Reducing the other-race effect through caricatures Conference Paper uri icon


  • We recognize faces from our own race betTer than those from another race. Although the relative contribution of different mechanisms (e.g. contact vs. attention) remains elusive, it is generally agreed that the other-race effect results from the fact that discriminatory facial features are race-dependent. Previous research has also shown that facial recognition improves when viewers are first familiarized with faces whose most distinctive features have been caricaturized. In this study, we sought to determine the extent to which familiarization with caricaturized faces could also be used to reduce otherrace effects. Using an old/new face recognition paradigm, Caucasian subjects were first familiarized with a set of faces from multiple races, and then asked to recognize those faces among a set of confounders. Participants who were familiarized with and then asked to recognize veridical versions of the faces showed a significant otherrace effect on Indian faces. In contrast, participants who were familiarized with caricaturized versions of the same faces, and then asked to recognize their veridical versions, showed no other-race effects on Indian faces. This result suggests that caricaturization may be used to help individuals focus their attention to features that are useful for recognition of other-race faces. 2008 IEEE.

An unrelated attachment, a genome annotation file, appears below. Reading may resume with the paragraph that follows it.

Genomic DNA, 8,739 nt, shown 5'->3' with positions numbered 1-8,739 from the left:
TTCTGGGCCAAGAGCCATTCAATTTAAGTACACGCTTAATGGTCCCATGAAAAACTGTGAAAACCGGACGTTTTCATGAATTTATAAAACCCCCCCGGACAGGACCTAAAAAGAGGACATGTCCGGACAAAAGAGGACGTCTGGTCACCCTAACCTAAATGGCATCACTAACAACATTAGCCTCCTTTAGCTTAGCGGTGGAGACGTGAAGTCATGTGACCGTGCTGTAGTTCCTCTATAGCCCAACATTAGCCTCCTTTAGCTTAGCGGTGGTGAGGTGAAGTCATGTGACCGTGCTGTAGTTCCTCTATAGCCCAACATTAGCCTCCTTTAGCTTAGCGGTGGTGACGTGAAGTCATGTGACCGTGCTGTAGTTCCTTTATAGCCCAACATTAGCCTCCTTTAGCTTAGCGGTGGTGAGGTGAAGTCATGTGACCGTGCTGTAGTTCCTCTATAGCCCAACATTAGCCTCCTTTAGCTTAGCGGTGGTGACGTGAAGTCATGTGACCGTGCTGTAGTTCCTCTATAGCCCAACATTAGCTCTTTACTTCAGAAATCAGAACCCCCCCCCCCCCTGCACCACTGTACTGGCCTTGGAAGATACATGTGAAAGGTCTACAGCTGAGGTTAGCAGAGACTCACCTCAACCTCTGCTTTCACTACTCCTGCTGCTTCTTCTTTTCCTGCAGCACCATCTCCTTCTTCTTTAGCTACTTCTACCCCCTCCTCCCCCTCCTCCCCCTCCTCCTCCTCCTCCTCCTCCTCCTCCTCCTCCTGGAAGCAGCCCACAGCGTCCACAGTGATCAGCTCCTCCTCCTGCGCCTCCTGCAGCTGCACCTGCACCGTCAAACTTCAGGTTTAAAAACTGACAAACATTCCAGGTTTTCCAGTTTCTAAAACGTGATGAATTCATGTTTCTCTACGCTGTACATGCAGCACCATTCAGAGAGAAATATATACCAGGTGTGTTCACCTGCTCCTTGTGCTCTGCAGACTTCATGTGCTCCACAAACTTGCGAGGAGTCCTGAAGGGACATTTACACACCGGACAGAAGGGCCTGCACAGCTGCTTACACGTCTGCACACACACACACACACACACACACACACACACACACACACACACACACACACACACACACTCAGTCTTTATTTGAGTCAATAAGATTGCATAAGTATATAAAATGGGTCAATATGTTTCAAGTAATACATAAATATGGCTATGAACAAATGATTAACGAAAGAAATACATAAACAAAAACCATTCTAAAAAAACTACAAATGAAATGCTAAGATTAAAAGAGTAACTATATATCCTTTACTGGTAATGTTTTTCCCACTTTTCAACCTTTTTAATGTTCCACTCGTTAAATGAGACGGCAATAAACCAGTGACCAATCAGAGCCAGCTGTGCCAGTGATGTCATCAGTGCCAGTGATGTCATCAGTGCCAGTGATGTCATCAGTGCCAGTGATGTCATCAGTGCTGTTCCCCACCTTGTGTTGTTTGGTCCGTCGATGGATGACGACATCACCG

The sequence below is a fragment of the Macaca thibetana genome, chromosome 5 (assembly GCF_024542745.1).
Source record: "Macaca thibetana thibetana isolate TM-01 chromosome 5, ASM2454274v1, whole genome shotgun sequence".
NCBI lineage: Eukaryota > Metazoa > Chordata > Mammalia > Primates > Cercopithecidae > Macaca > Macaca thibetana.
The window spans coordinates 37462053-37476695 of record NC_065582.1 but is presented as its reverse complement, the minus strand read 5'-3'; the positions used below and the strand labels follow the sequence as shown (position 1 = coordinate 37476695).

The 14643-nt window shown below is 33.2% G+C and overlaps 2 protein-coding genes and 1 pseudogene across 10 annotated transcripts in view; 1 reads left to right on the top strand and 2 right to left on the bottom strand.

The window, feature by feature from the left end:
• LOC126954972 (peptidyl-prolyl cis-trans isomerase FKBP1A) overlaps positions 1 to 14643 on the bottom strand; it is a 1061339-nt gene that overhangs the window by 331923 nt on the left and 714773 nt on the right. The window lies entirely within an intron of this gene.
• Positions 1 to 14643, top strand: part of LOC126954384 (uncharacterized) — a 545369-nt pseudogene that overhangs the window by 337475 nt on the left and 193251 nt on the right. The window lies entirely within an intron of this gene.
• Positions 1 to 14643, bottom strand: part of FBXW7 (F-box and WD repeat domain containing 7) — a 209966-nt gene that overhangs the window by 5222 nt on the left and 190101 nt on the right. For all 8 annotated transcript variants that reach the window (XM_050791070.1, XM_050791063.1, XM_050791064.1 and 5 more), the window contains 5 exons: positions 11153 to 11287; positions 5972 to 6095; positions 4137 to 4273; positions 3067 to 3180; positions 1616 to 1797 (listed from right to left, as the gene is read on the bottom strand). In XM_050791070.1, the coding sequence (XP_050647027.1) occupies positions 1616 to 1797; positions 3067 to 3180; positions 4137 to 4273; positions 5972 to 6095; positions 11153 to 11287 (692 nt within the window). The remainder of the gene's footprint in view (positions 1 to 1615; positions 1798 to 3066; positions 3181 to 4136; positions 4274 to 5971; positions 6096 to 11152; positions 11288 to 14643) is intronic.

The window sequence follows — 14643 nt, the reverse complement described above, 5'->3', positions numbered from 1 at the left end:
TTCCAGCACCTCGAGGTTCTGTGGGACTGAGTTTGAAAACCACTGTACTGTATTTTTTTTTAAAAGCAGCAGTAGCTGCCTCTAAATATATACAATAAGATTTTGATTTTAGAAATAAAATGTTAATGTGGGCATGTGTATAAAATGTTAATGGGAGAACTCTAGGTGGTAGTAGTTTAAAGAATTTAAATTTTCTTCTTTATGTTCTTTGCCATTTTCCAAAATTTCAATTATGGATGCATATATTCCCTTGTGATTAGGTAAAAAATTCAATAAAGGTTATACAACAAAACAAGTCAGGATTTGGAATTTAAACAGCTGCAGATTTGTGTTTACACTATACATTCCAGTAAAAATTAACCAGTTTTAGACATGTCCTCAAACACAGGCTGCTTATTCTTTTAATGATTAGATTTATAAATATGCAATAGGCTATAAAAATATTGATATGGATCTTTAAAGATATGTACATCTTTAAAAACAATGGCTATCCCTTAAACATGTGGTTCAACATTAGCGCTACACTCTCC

name of conference

  • Gesture Recognition (FG)

published proceedings

  • 2008 8th IEEE International Conference on Automatic Face & Gesture Recognition

author list (cited authors)

  • Rodriguez, J., Bortfeld, H., & Gutierrez-Osuna, R.

citation count

  • 6

complete list of authors

  • Rodriguez, Jobany||Bortfeld, Heather||Gutierrez-Osuna, Ricardo

publication date

  • September 2008